How to install Ubuntu 19.10 server on your Raspberry Pi

If you have a Raspberry Pi 2, 3 or 4, then you can install the official Ubuntu 19.10 server.

Since Ubuntu is a popular Linux distro for servers, you may want to install it on your Raspberry Pi server.

Given that, let's look at how we can install Ubuntu 19.10 server on your Raspberry Pi.

Recommended hardware for your Raspberry Pi Ubuntu 19.10 server

In case you have not gotten your Pi yet, you may want to get the following hardware:

In addition, if your computer do not have a sd card writer, you will need to get one.

Downloading a copy of Ubuntu 19.10 server

After you had gathered the hardware for your Raspberry Pi server, go to Ubuntu download page for Raspberry Pi.

Once you get to the download page, click on one of the buttons to download the image that is applicable for your Raspberry Pi.
20200310 screen capture of Ubuntu download for Raspberry Pi page

When you do so, you will be prompted to save the image file onto your computer.

Installing the Ubuntu 19.10 server image onto your microSD card

After you had downloaded the Ubuntu 19.10 server image, insert your microSD card into the SD card writer of your computer.

When your computer detects your card, start balenaEtcher and use it to flash the contents of the .xz file onto your microSD card:
20200310 balenaEtcher flashing Ubuntu 19.10 server Raspberry Pi image

Booting your Ubuntu 19.10 server on your Raspberry Pi

Once the image flashing is completed, remove the microSD card from your computer and insert it into your Raspberry Pi SD card slot.

After that, connect the power adapter to your Raspberry Pi and Ethernet cable to your Raspberry Pi. When you had done so, turn on the switch for the power adapter.

Finding the IP address of your Raspberry Pi

When your Raspberry Pi boots with Ubuntu 19.10 server, it will get an IP address from your router. Therefore you can get the IP address of your Raspberry Pi from your router DHCP records.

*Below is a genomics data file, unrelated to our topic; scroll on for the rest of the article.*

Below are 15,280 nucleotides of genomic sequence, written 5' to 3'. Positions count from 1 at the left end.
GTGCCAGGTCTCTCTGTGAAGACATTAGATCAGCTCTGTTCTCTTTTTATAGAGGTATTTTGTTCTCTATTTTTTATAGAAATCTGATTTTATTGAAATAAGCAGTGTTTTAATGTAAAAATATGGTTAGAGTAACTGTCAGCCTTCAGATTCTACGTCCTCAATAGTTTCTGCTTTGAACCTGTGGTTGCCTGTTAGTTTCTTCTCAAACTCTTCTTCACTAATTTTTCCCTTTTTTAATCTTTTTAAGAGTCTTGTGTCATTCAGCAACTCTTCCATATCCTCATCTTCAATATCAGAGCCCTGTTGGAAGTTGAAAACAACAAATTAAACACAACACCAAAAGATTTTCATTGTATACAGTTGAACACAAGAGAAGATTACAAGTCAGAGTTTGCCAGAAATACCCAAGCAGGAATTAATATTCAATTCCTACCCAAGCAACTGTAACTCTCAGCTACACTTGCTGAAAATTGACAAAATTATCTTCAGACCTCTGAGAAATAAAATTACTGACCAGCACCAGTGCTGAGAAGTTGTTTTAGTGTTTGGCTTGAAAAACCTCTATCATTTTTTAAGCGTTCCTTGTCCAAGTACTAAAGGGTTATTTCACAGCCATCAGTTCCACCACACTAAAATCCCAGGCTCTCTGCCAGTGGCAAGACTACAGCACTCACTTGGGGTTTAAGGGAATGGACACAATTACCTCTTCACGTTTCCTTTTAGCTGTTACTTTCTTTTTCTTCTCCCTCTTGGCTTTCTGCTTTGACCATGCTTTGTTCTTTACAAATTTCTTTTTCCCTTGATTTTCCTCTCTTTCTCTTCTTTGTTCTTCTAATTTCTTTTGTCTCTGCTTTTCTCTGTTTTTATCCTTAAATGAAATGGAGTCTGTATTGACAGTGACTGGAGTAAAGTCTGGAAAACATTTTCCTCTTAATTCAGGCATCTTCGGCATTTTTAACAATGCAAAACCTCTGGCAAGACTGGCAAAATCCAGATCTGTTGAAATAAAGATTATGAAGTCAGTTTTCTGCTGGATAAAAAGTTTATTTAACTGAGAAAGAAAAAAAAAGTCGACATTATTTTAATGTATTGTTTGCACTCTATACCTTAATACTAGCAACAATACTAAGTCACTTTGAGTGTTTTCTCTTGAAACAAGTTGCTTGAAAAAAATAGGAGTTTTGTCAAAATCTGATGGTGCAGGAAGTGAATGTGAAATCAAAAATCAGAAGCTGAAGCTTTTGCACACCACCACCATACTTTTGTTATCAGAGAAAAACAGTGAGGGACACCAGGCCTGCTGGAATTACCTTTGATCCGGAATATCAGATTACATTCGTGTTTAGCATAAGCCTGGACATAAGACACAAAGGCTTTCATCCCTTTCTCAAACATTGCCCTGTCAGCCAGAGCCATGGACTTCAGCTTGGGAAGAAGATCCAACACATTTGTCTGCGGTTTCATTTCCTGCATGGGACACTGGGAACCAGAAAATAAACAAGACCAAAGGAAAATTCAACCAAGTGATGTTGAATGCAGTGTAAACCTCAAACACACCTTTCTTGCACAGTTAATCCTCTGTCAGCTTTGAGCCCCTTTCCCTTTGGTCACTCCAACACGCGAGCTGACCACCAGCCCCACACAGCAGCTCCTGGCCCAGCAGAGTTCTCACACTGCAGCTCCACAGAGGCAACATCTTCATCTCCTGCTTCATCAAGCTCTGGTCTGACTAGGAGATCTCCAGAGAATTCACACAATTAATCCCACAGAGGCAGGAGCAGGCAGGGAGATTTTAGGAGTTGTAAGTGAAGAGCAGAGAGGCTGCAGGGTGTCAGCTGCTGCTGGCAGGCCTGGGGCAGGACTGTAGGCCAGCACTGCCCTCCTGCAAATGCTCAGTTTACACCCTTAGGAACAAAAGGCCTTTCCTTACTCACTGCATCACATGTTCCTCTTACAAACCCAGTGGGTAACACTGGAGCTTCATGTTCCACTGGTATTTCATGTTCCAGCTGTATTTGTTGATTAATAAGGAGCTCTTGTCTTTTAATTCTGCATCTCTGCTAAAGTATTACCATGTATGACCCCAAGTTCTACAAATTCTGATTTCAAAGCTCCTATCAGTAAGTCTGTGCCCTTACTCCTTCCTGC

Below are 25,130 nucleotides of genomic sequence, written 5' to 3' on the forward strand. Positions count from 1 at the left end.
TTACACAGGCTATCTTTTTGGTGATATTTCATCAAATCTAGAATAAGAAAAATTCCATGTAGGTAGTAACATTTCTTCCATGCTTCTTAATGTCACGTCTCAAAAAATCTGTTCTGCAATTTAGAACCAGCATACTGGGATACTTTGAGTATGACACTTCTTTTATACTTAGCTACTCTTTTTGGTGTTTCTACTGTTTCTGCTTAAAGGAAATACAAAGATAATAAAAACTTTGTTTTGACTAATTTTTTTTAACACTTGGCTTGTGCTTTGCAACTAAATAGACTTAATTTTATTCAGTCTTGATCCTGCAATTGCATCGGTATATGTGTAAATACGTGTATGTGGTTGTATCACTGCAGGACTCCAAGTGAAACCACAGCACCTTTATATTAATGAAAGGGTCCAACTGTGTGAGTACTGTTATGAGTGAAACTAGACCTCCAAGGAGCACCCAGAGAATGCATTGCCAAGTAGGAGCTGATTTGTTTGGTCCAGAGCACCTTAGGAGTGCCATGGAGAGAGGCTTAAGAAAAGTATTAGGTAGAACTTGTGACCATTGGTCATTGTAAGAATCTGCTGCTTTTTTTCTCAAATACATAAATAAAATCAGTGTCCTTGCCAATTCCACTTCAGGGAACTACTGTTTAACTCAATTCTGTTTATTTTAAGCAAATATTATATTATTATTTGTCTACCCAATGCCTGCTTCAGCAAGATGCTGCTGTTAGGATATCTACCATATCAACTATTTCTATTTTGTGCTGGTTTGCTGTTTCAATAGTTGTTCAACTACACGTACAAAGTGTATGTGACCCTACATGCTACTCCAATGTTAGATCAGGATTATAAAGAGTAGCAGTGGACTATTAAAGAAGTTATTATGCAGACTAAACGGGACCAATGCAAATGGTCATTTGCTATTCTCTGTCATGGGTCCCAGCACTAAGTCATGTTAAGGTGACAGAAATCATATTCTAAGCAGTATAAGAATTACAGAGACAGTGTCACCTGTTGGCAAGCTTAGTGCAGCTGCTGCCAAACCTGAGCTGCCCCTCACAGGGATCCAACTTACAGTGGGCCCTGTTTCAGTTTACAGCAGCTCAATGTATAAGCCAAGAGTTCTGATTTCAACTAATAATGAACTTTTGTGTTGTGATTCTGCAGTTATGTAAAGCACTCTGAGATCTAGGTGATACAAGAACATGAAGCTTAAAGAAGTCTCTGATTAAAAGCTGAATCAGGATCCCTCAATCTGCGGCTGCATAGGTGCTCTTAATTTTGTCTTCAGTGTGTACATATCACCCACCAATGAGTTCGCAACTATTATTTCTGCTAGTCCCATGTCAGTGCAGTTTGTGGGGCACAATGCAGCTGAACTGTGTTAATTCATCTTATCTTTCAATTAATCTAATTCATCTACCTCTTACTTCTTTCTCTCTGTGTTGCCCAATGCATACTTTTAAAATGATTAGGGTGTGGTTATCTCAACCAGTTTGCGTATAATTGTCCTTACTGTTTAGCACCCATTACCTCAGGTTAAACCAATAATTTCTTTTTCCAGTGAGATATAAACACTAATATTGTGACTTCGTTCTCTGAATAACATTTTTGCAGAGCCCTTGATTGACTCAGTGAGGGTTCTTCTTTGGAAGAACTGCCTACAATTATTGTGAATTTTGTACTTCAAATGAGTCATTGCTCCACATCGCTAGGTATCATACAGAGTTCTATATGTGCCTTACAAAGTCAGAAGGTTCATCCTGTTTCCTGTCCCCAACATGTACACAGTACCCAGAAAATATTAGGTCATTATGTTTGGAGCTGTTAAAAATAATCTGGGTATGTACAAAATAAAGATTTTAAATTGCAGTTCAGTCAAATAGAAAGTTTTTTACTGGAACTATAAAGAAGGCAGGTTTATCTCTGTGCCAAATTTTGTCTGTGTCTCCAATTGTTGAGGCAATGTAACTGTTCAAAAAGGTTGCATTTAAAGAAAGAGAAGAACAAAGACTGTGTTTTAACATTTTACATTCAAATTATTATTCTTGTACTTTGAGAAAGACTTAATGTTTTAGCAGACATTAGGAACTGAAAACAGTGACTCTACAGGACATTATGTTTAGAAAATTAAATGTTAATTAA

Alternatively, you can use a computer connected to the same network to find the IP address. Given that, start a terminal program on your computer and enter the following command:

ping ubuntu

When you do so, you should find output similar to the following:

PING ubuntu ( 56 data bytes
64 bytes from icmp_seq=0 ttl=64 time=0.983 ms
64 bytes from icmp_seq=1 ttl=64 time=1.992 ms
64 bytes from icmp_seq=2 ttl=64 time=2.105 ms

Given this output, we can deduce that our Raspberry Pi is holding as the IP address to communicate in the network.

Connecting to your Raspberry Pi Ubuntu 19.10 server via SSH

After getting the IP address, you can then use the SSH command to get into your Ubuntu 19.10 server:

ssh ubuntu@

When prompted for the password, type the default password, ubuntu. After you had done so, your Ubuntu 19.10 server will prompt you to change your password. Therefore, enter ubuntu again followed by your favourite password twice.

When you had changed your password successfully, Ubuntu 19.10 will kick you out. Therefore, use the SSH command to get into your Ubuntu 19.10 server again:

ssh ubuntu@

Updating your Ubuntu 19.10 server on your Raspberry Pi

If you wish to update your Ubuntu 19.10 server on your Raspberry Pi, then you can run the following commands:

sudo apt-get update
sudo apt-get upgrade -y
sudo shutdown -r now

After a while, SSH back to your Ubuntu 19.10 to continue with the rest of the configurations.

Changing the timezone on your Ubuntu 19.10 server

If you want to change the timezone on your Ubuntu 19.10 server, there are several steps to follow.

First, get the name of your timezone that Ubuntu will recognize. For example, if I want to set my timezone to Singapore, I can run the following command to get the name of the Singapore timezone:

timedatectl list-timezones | grep Singapore

When my Ubuntu ran that command, it returned Asia/Singapore as the name.

Given that, I can then set Singapore's timezone as the timezone for my Raspberry Pi with the following command:


Changing the hostname of your Ubuntu 19.10 server

When you have multiple Raspberry Pi running Ubuntu, you may want to change the hostname of your Ubuntu 19.10 server.

Given that, open up /etc/hostname with nano:

sudo nano /etc/hostname

When nano loads up, change the contents of /etc/hostname to reflect the hostname that you like to give to your Raspberry Pi.

After you had changed the contents, press Ctrl-X, Y and Enter to save the changes.

In order to get your Ubuntu 19.10 server to take the new hostname, reboot the system with the following command:

sudo shutdown -r now

About Clivant

Clivant a.k.a Chai Heng enjoys composing software and building systems to serve people. He owns and hopes that whatever he had written and built so far had benefited people. All views expressed belongs to him and are not representative of the company that he works/worked for.